It may sound silly, but distraction can be a particularly helpful stress-management tool. Get lost in a library, watch a favorite movie, go out for coffee with friends. 9 times out of 10, when it’s time to go home, you’ll think to yourself, “I actually forgot my worries for awhile.” Taking a break from strong emotions is always advisable. With something as “heavy” as ecogrief, you’ll want to build distraction right into your routine.

I learned about an interesting distraction technique researching this post. Dr. Aaron Beck found that giving people an “assignment” before they embarked on an activity they typically found anxiety-provoking worked wonders. He said it not only distracted them, it also gave them an increased feeling of control. Free-floating anxiety, or an intense, general feeling of being unsafe, is not a rational reaction, because we’re not in imminent danger when that awful panic hits. But try telling that to your body! Forcing your mind to concentrate on a task, like a simple game or maze or a crossword puzzle can do wonders for quickly taking that anxiety level down a notch or two.

Journalling is another valuable emotions-management tool. In fact, journalling is so often advised for coping with stress that it’s become somewhat cliché to hear, “write your feelings down.” Don’t think about anyone reading them… the point is to vent and to get the feelings on paper where they can be examined when you’re calmer. Or not! Maybe you won’t look at them again. Or maybe you’ll need them when you’re famous and are trying to writing your memoir!

A popular creativity book recommends starting each day with what author Julia Cameron calls “AM pages.” You simply write down whatever comes to mind first thing in the morning. It’s a technique she swears by; she says it kind of flushes out the more routine or mundane worries and peeves from the active part of your brain, allowing access to the deeper, more meaningful, universal, and suppressed ideas, imaginings, dreams, symbolism, archetype, and narrative. Sounds intriguing right? It almost makes journalling sound mystical!

Which segues right into my last suggestion here. I came across an article on ecogrief management strategies designed by a rather famous environmental activist named Joanna Macy. Macy has been doing what she calls “the work that reconnects” for many decades. Her work is grounded in Buddhism, which she learned about personally as she worked with Tibetan refugees in India, from 1965. But it was the frightening nuclear arms race that catalyzed her life’s work in deep ecology, the belief that people are an integral part of the Earth, and that we allow ourselves to be distanced from our planet at our peril.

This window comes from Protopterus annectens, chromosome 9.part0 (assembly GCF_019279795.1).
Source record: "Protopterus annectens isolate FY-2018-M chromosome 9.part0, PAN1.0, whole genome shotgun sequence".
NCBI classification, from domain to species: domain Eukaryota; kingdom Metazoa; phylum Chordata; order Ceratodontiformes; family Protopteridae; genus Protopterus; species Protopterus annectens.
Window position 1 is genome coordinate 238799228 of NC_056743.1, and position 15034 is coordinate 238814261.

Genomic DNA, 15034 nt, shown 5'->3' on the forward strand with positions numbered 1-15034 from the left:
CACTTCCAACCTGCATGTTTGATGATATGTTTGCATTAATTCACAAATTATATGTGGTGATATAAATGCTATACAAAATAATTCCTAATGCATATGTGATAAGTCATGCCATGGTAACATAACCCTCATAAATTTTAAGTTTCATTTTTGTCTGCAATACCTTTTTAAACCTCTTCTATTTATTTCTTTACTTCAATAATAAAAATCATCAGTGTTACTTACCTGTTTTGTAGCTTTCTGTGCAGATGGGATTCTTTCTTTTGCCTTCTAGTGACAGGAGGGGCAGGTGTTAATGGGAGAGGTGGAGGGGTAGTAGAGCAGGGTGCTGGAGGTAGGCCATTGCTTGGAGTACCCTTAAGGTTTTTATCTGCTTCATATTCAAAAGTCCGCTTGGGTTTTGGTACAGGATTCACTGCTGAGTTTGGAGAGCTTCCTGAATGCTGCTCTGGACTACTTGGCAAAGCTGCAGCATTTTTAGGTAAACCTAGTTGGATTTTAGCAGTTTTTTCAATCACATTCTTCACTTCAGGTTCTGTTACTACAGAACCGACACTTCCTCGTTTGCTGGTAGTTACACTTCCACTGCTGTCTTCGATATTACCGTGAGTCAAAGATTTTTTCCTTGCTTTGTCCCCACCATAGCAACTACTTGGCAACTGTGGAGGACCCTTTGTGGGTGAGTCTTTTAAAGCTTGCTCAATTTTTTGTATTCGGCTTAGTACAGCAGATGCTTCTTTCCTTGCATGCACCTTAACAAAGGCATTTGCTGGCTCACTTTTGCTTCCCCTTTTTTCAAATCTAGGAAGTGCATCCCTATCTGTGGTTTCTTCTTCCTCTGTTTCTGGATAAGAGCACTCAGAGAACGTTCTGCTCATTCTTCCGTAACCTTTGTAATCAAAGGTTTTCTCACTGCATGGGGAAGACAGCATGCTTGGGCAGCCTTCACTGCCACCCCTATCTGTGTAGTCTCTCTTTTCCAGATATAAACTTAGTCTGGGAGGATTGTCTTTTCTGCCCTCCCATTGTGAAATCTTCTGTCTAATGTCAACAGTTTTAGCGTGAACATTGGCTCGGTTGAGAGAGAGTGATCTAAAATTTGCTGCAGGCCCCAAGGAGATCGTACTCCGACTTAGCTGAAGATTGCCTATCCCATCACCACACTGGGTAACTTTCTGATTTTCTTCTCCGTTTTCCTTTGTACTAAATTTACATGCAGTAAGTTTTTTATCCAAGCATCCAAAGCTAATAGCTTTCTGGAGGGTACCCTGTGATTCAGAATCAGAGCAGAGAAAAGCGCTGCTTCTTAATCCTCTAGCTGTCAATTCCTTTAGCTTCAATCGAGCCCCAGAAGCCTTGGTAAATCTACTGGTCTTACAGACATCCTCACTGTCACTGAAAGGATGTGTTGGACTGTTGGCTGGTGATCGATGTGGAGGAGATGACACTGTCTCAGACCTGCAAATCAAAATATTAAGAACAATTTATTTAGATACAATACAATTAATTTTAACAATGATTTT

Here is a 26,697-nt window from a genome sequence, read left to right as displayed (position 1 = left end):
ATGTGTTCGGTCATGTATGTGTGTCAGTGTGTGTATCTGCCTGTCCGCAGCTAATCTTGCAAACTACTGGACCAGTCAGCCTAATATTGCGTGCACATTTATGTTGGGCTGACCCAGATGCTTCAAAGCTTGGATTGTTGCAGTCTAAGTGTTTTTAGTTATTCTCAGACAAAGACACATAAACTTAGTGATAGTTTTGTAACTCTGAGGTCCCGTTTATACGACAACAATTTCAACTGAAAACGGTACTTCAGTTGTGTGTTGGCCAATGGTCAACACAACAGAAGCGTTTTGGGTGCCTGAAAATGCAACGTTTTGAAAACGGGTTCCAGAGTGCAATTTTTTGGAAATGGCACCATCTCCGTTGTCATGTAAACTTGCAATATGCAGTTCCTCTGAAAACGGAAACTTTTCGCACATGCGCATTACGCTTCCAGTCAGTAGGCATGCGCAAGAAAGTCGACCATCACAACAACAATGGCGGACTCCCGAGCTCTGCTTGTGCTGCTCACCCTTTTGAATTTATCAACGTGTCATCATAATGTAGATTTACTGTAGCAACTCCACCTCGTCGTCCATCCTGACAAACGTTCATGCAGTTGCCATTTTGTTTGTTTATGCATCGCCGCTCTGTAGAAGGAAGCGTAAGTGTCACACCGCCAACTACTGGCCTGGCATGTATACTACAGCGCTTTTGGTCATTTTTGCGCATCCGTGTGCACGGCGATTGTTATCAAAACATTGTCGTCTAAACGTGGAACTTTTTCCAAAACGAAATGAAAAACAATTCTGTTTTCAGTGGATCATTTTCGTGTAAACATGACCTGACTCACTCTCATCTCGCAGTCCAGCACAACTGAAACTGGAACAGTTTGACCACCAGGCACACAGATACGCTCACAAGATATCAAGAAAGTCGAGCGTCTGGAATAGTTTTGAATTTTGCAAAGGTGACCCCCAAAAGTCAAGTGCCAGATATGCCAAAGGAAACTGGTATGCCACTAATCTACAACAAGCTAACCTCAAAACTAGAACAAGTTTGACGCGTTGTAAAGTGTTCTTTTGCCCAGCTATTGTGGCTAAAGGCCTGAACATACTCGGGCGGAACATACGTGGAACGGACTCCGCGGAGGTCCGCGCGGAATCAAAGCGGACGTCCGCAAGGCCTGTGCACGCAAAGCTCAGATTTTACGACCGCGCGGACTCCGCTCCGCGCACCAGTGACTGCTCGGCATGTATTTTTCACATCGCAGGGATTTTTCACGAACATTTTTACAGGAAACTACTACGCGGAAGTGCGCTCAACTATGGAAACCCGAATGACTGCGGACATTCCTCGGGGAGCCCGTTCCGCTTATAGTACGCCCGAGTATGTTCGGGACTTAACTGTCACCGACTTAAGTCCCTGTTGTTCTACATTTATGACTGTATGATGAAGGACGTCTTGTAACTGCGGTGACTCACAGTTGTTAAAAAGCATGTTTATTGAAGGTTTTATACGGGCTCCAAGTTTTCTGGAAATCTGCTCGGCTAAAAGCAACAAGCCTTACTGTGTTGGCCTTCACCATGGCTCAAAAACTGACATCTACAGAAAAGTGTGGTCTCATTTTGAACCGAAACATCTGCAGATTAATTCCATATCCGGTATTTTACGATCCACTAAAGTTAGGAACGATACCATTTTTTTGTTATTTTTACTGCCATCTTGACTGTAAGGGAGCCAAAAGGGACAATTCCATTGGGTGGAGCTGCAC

It’s sad to know that Macy is now 90, and is at the twilight of her life while climate change looms over her beloved planet. However, undoubtedly things would be worse if not for all of the courageous Earth protectors like this great leader and matriarch. I’m going to tell you about one of Macy’s ecogrief management tools, which take on more than a hint of sacred ritual when infused by a great teacher’s heart. This one makes use of a powerful tool: gratitude (also called “appreciation”). The article was so good, I’ve quoted it at length:

“evidence that links appreciation with good mental health is now stronger than ever. Gratitude can lift moodlower stress levelsimprove social connections and strengthen immune systems… [Macy] makes the case that practicing gratitude before confronting anxiety grounds us. Chris Johnstone [Macy’s co-author]… concurs. ‘Sometimes people can feel a little bit impatient with gratitude,’ says Johnstone. ‘They can feel like: ‘I’ve got all this pain about the world. I want to get in there [or at least feel better fast]. Gratitude is not how I’m feeling.’ But when you give attention to gratitude, it gives you a stronger starting point to face what’s difficult.’

The article goes on to outline three more steps in Macy’s exercise. But it is such a spiritual and sacred process that I’ve decided to explain it in another post devoted to RITUALS people can do to manage ecogrief while also deeply connecting to our planet.

Just a final note about gratitude before I close, from the wise folks of Psychology Today: “Realizing that other people are worse off than you is not gratitude. Gratitude requires an appreciation of the positive aspects of your situation. It is not a comparison. Sometimes noticing what other people don’t have may help you see what you can be grateful for, but you have to take that next step. You actually have to show appreciation for what you have, for it to have an effect.”